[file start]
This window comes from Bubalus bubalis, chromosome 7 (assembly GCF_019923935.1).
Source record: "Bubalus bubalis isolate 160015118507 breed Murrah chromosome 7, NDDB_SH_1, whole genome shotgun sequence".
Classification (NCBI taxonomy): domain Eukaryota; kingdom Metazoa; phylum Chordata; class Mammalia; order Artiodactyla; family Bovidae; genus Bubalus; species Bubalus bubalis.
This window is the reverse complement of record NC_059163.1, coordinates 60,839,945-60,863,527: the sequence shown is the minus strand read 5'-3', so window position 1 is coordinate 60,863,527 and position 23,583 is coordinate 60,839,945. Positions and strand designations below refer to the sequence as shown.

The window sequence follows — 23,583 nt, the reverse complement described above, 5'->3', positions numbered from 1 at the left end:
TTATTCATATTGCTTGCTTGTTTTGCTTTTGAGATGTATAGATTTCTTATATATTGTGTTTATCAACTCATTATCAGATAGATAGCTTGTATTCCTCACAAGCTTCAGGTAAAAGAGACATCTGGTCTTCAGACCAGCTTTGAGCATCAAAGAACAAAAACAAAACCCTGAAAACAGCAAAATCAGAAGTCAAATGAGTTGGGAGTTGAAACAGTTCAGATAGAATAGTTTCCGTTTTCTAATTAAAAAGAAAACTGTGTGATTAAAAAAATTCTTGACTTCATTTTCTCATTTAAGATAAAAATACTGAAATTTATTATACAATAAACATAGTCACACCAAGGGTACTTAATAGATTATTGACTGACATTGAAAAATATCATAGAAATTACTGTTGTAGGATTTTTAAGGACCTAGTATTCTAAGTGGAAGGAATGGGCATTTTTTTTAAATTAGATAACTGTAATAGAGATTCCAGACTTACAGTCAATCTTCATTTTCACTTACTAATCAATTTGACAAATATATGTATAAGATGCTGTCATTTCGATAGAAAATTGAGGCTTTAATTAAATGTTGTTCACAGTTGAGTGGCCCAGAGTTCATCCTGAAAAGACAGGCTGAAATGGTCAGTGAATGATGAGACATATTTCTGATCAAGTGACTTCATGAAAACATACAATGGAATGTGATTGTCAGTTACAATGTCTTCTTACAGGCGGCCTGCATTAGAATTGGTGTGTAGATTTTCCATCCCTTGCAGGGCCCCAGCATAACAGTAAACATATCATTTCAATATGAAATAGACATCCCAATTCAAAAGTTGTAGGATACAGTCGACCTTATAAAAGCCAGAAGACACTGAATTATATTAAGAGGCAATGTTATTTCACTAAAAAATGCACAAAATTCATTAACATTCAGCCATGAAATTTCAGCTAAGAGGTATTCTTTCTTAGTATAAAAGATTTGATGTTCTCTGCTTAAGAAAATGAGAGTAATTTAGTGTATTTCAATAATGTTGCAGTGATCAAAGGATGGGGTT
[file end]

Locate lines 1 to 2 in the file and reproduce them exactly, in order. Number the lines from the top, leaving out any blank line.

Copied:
This window comes from Bubalus bubalis, chromosome 7 (assembly GCF_019923935.1).
Source record: "Bubalus bubalis isolate 160015118507 breed Murrah chromosome 7, NDDB_SH_1, whole genome shotgun sequence".